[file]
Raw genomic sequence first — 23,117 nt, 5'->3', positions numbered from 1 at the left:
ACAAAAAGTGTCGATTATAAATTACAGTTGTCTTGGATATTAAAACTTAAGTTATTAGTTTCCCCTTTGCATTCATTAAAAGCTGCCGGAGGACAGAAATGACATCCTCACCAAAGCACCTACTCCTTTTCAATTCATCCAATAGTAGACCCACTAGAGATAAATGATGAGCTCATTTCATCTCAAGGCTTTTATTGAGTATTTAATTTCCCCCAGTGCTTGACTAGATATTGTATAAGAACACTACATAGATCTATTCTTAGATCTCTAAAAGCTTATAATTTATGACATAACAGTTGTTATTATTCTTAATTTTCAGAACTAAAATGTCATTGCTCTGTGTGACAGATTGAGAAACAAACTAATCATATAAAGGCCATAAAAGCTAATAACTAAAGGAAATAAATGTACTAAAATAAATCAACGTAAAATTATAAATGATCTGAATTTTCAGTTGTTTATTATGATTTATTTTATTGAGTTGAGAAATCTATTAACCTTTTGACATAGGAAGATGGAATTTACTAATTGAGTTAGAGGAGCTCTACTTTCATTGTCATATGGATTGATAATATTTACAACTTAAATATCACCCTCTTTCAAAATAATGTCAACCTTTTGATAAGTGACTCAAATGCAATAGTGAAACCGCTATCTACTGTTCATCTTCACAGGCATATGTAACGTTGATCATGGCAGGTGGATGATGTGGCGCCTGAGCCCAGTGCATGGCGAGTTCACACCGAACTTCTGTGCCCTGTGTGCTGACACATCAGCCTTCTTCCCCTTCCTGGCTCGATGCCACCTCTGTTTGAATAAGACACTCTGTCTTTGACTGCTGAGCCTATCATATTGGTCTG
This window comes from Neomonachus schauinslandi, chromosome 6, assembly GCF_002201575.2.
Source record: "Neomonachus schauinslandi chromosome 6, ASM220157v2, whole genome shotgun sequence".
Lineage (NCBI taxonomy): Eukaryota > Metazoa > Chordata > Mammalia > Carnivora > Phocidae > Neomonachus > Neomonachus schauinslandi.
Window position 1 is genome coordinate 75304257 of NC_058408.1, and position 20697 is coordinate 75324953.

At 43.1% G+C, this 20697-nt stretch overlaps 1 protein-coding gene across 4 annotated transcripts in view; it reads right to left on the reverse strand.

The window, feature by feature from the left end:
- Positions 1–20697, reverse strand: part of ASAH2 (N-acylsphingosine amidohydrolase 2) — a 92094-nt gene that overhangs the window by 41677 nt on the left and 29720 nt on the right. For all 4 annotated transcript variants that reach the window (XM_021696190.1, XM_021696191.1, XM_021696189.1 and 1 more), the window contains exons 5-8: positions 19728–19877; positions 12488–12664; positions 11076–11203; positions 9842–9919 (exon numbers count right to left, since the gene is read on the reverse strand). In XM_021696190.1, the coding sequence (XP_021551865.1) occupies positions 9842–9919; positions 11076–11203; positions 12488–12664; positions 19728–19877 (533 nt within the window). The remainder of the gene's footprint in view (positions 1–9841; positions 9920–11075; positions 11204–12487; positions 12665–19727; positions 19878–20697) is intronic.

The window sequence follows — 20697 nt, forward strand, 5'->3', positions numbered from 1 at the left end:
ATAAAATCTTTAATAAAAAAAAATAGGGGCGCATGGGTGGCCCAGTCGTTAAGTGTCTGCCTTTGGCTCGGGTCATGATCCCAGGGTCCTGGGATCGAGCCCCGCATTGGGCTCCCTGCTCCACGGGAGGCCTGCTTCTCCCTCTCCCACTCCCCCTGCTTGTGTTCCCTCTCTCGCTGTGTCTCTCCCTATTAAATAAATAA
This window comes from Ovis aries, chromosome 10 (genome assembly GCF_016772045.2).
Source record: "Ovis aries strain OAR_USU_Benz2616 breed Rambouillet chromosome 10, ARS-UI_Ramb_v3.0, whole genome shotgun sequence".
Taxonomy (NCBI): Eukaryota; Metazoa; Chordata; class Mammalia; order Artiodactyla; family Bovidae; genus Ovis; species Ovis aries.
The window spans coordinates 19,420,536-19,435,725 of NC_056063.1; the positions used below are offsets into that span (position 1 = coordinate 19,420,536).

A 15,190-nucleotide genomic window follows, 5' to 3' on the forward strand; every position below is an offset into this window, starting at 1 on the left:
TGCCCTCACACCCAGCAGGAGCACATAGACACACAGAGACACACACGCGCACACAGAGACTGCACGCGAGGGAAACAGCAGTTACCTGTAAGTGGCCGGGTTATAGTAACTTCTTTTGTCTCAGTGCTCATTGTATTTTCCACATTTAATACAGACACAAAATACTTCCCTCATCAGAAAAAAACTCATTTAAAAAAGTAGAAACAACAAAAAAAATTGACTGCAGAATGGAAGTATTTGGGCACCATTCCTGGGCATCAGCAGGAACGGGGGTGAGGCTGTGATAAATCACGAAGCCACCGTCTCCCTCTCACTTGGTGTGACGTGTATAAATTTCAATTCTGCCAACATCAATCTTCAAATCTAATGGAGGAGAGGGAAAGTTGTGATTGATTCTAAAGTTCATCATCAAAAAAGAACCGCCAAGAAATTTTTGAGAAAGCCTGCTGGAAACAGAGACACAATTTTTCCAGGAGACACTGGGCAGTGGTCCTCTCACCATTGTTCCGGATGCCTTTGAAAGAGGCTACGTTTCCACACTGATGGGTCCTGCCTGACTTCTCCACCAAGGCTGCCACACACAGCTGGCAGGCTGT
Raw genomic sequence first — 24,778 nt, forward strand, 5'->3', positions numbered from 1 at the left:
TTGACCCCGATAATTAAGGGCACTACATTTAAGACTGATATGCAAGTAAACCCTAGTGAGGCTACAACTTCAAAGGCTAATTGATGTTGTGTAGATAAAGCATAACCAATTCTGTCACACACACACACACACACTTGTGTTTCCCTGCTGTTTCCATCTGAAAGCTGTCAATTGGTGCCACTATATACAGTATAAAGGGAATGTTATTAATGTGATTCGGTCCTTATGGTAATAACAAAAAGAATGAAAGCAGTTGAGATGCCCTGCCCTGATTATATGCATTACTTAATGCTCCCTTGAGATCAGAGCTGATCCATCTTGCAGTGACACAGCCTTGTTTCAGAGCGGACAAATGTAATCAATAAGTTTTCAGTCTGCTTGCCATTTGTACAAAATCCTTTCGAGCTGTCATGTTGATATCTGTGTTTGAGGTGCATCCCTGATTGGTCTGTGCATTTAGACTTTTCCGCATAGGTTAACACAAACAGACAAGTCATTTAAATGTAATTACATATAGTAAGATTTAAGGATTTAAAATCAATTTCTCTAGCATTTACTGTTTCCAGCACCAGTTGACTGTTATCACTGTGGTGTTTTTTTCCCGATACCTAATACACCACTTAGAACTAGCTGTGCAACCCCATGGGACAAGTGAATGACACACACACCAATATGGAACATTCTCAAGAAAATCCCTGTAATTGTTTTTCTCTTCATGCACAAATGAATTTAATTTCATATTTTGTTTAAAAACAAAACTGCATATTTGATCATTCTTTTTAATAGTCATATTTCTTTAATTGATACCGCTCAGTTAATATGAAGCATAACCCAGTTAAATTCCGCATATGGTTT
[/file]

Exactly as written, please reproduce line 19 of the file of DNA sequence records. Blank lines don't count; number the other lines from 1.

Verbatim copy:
TTGACCCCGATAATTAAGGGCACTACATTTAAGACTGATATGCAAGTAAACCCTAGTGAGGCTACAACTTCAAAGGCTAATTGATGTTGTGTAGATAAAGCATAACCAATTCTGTCACACACACACACACACACTTGTGTTTCCCTGCTGTTTCCATCTGAAAGCTGTCAATTGGTGCCACTATATACAGTATAAAGGGAATGTTATTAATGTGATTCGGTCCTTATGGTAATAACAAAAAGAATGAAAGCAGTTGAGATGCCCTGCCCTGATTATATGCATTACTTAATGCTCCCTTGAGATCAGAGCTGATCCATCTTGCAGTGACACAGCCTTGTTTCAGAGCGGACAAATGTAATCAATAAGTTTTCAGTCTGCTTGCCATTTGTACAAAATCCTTTCGAGCTGTCATGTTGATATCTGTGTTTGAGGTGCATCCCTGATTGGTCTGTGCATTTAGACTTTTCCGCATAGGTTAACACAAACAGACAAGTCATTTAAATGTAATTACATATAGTAAGATTTAAGGATTTAAAATCAATTTCTCTAGCATTTACTGTTTCCAGCACCAGTTGACTGTTATCACTGTGGTGTTTTTTTCCCGATACCTAATACACCACTTAGAACTAGCTGTGCAACCCCATGGGACAAGTGAATGACACACACACCAATATGGAACATTCTCAAGAAAATCCCTGTAATTGTTTTTCTCTTCATGCACAAATGAATTTAATTTCATATTTTGTTTAAAAACAAAACTGCATATTTGATCATTCTTTTTAATAGTCATATTTCTTTAATTGATACCGCTCAGTTAATATGAAGCATAACCCAGTTAAATTCCGCATATGGTTT